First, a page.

December 16, 2011 | Comments Off
Written by: Jerry Iserson
The Republican presidential hopefuls gathered again last night for their final debate before the Iowa caucuses. With Newt Gingrich as the current leader of the pack and Mitt Romney airing ads over the past week that aggressively attacked Newt, it looked like there might be some excitement on the rostrum this time.
But Romney appeared content to let the other candidates on stage do the heavy lifting against Gingrich during the debate.
Ron Paul and especially Michelle Bachmann had Gingrich on his heels, attacking him for taking more than $1.5 million from Freddie Mac. Rick Santorum pointed out that there was a “conservative revolt” against Gingrich when he was Speaker of the House.
Bachmann also went after Newt for the position he took as Speaker not to purge pro-choice Republican members of Congress.
Gingrich pointed out in response that he had a near-perfect anti-choice voting record. For the most part, Newt deftly deflected the assaults and tried to appear diplomatic and collegial. He even joked that he did not want to seem “zany” a reference to Romney having called him that earlier in the week.
Romney returned to his aloof, rigid demeanor and avoided challenging the others to high-stake bets. The main strategy, as always, was to attack President Obama and tout their own agendas. Hypocritical responses and dodging of questions were typical.
Romney stressed one of his major campaign themes: that due to his business experience, he has the knowledge that Obama lacks to restore the economy. But his argument lost all credibility when he criticized the President’s bailout of General Motors. Had Obama followed Romney’s sage economic advice, millions more jobs would have been lost and widespread damage would have resulted. Instead, General Motors is slowly but surely rebounding.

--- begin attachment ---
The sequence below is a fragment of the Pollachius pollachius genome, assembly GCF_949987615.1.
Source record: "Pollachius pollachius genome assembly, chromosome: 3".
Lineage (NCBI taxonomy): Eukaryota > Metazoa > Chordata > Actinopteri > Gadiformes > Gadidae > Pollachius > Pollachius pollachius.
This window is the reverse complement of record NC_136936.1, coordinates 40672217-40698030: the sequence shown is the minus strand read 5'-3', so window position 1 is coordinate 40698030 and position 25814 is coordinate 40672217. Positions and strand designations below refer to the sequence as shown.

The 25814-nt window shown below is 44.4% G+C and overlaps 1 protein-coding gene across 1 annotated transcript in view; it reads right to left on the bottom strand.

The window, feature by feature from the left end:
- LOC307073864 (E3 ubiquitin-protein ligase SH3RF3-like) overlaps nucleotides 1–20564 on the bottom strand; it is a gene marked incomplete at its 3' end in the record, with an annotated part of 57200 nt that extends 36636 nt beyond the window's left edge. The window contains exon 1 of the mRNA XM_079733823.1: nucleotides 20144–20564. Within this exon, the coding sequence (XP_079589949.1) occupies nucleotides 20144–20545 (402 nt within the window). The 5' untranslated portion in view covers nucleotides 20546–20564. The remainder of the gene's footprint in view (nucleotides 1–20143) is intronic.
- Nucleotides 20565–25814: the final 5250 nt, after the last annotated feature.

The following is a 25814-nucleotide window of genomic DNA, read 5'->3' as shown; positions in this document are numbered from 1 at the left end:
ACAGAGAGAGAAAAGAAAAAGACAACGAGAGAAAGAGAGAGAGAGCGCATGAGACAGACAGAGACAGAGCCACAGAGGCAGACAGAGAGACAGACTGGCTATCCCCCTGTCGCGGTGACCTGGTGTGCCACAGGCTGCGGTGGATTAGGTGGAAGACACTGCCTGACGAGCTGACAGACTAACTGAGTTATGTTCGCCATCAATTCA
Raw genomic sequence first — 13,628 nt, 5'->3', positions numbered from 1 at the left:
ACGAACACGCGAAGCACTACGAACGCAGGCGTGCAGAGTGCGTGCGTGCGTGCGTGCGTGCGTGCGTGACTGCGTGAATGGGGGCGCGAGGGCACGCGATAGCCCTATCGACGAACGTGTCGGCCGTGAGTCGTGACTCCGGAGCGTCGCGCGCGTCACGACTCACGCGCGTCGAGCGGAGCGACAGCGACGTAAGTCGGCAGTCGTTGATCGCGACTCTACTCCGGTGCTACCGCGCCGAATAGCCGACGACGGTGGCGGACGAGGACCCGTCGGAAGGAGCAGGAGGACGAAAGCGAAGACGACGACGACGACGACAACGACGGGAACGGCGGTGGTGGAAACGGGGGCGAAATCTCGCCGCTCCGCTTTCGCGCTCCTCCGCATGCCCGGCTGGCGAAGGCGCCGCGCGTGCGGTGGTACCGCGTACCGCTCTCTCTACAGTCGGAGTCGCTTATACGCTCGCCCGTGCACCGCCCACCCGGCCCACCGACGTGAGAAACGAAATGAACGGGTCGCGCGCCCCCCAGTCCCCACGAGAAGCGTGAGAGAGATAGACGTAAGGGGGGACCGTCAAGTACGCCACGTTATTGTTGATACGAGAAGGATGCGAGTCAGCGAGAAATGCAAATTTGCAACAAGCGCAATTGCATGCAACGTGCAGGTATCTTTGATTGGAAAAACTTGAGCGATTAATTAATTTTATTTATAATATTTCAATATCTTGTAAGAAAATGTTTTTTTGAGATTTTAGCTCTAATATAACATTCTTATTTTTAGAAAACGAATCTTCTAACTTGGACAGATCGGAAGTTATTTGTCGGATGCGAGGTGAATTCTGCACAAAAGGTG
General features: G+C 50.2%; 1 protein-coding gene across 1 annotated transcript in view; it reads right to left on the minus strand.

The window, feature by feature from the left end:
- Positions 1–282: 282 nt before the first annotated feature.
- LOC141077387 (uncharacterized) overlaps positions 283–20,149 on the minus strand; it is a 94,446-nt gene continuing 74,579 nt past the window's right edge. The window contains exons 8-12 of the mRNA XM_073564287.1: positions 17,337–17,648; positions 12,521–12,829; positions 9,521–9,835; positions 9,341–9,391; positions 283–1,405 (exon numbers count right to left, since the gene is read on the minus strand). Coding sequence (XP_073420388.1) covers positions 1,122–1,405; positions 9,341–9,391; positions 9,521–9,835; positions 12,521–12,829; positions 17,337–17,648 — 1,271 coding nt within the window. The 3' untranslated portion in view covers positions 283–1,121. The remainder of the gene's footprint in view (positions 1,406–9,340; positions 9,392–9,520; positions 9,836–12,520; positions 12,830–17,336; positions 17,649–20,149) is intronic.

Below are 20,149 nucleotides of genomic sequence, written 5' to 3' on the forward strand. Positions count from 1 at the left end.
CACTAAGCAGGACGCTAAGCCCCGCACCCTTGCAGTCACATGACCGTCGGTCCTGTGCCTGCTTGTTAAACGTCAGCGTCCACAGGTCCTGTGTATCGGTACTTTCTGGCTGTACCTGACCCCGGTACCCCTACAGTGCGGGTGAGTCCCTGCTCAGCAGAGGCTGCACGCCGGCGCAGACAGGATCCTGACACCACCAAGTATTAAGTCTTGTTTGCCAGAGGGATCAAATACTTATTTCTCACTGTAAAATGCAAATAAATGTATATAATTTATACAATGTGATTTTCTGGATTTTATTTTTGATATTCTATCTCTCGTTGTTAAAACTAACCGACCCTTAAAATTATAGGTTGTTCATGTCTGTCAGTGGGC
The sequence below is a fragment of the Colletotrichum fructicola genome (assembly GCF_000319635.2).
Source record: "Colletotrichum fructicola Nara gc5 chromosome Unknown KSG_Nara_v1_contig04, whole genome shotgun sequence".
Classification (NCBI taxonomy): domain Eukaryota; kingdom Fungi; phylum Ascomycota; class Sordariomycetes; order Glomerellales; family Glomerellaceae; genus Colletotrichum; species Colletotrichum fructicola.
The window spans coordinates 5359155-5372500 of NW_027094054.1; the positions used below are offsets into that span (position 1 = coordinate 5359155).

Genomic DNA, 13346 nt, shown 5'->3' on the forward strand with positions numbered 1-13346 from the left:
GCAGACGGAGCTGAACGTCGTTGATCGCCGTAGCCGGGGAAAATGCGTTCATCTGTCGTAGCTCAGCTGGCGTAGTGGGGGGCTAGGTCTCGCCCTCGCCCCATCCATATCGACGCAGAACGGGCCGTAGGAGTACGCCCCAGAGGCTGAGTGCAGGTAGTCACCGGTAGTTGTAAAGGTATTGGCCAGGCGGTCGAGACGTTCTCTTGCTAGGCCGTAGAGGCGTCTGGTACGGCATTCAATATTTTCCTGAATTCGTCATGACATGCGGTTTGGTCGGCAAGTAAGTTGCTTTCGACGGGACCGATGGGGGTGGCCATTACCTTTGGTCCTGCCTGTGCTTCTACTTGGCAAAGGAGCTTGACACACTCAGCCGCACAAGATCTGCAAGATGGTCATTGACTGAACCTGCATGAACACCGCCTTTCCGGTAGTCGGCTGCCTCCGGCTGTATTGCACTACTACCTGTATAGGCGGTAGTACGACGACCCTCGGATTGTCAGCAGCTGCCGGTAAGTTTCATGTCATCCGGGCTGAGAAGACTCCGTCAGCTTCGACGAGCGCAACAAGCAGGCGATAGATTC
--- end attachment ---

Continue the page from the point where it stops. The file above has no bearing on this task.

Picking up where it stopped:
Romney also had the gall to blame the loss of middle class wealth on President Obama, when all of the evidence shows that this slide occurred under President Bush’s watch. And yet whenever Obama and the Democrats propose policies to stop the erosion of the middle class, they are accused of being Socialists and are obstructed at every turn by the Republicans.
Rick Perry (and others) solemnly declared that the President simply doesn’t know how to lead and has not accomplished anything in the White House. He conveniently failed to mention that the Republican’s primary strategy from the time President Obama took office was to blatantly oppose everything he tried to accomplish and shamelessly obstruct his efforts to improve the economy, simply to make him a failed president.
And it seems that Perry cannot understand that the tremendous courage and decision-making under pressure that Obama displayed in the killing of Osama Bin Laden was leadership of the highest order. Had anything gone wrong with that mission, we would never have heard the end of it.
There really was not much new or newsworthy that came out of this debate. Gingrich remains on top, though some recent polls suggest that he has plateaued. Establishment Republicans have blistered him over the past several days. But Romney’s standing in the polls never seems to change. He remains stuck in the twenties, with the majority of the party still unwilling to embrace him.
Ron Paul’s numbers in Iowa seem to be on the rise. His anti-war stance makes him anathema to most of the GOP and he has no chance to actually win the nomination. His followers though are passionate and well-organized. He could pull an upset in Iowa and slow down Newt’s momentum. Romney still looks strong in New Hampshire. Critical tests await in South Carolina and Florida, where polls currently show Gingrich leading
The GOP has adopted proportional allocation of the delegates in most of the primaries and caucuses. This GOP nomination fight is likely to drag on until spring.
When all is said and done though, as Ed Schultz of MSNBC has stated, there is little doubt that no matter who is nominated, and no matter how divisive the primary campaign may become for the Republicans, they will eventually unite under the banner of defeating Barack Obama. That is and always has been their only goal, no matter what damage they do to the country by pursuing it.
Let’s hope the President and his campaign can take these Republicans to task when the real race begins.